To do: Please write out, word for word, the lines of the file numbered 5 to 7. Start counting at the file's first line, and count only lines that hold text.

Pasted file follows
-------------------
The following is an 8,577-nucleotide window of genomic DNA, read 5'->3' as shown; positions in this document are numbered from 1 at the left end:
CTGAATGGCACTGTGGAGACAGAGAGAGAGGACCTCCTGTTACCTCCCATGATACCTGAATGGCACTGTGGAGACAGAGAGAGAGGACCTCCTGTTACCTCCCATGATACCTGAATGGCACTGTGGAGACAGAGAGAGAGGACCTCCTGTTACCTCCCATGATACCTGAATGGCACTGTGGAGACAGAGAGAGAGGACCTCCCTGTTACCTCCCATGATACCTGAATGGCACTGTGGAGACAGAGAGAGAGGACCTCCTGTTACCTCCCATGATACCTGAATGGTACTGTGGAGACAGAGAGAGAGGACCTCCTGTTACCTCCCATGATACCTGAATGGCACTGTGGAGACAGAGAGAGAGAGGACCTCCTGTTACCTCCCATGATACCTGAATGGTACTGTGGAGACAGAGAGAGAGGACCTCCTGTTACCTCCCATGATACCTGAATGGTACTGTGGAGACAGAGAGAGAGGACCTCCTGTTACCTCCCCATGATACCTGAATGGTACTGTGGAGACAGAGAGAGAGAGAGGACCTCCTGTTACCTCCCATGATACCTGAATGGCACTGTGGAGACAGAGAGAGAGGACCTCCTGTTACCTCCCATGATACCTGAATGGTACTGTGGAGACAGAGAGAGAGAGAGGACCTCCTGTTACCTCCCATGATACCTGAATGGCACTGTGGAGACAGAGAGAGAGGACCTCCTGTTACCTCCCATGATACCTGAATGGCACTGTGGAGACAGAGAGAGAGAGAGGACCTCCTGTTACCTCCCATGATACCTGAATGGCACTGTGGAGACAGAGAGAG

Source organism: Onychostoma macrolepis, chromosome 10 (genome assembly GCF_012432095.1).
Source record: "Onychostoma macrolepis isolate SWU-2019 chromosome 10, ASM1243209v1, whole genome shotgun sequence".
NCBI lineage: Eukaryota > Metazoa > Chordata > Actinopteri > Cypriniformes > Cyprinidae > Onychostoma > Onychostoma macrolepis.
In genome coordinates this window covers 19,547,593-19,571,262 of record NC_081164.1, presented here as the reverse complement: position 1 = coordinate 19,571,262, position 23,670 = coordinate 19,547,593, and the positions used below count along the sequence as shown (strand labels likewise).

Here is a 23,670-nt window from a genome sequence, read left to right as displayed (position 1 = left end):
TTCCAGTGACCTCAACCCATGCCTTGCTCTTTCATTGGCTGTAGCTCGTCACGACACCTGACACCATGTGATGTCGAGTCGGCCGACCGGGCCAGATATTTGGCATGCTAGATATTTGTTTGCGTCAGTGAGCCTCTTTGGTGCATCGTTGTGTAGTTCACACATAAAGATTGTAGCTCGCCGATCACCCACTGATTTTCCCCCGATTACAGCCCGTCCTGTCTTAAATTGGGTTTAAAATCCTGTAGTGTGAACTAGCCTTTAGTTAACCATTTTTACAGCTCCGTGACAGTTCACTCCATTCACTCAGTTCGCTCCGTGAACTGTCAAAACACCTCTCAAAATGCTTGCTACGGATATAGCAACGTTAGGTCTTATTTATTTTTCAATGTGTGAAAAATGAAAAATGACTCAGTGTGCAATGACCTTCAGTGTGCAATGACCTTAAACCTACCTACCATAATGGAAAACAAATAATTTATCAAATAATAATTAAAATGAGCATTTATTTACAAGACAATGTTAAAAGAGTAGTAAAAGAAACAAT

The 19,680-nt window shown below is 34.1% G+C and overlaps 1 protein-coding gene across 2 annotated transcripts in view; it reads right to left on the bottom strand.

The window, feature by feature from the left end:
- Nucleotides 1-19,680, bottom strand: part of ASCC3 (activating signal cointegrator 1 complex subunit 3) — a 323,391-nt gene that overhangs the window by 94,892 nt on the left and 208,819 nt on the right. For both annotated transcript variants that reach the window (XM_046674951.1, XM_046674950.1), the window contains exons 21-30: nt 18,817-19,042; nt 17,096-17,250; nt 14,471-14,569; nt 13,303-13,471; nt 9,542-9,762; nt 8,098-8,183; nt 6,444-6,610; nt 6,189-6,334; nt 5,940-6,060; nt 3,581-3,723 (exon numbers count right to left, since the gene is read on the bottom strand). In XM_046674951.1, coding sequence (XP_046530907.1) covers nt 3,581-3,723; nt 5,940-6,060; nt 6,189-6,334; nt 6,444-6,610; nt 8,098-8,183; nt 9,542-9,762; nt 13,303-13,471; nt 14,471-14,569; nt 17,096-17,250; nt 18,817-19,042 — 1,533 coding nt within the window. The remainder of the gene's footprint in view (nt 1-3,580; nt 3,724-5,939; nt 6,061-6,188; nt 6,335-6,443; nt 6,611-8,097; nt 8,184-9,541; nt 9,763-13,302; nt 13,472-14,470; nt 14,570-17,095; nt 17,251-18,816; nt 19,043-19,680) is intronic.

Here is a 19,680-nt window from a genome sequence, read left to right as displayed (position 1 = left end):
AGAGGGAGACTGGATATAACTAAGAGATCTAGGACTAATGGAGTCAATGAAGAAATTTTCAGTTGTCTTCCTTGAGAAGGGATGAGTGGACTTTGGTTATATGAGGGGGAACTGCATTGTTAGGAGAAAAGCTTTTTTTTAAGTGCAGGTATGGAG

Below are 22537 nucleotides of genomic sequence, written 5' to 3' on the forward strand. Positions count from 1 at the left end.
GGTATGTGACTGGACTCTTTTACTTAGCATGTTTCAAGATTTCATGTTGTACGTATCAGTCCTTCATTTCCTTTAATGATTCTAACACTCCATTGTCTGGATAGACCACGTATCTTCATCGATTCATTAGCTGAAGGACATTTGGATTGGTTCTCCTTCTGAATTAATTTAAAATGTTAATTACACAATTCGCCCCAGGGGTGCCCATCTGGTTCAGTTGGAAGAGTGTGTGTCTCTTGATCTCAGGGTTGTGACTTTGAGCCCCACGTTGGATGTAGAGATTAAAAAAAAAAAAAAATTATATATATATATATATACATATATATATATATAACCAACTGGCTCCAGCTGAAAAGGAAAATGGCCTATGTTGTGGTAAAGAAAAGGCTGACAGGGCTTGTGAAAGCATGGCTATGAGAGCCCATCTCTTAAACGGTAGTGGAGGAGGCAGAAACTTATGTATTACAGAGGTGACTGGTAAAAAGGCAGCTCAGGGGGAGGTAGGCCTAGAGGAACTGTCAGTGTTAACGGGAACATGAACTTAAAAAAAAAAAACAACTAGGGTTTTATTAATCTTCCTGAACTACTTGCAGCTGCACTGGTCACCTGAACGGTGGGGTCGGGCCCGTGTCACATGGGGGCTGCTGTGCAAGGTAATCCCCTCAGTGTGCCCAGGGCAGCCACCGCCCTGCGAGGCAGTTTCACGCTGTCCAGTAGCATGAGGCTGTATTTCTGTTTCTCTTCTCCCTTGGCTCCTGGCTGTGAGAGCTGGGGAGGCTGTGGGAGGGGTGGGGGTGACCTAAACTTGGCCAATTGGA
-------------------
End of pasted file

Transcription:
NCBI lineage: Eukaryota > Metazoa > Chordata > Actinopteri > Cypriniformes > Cyprinidae > Onychostoma > Onychostoma macrolepis.
In genome coordinates this window covers 19,547,593-19,571,262 of record NC_081164.1, presented here as the reverse complement: position 1 = coordinate 19,571,262, position 23,670 = coordinate 19,547,593, and the positions used below count along the sequence as shown (strand labels likewise).

Here is a 23,670-nt window from a genome sequence, read left to right as displayed (position 1 = left end):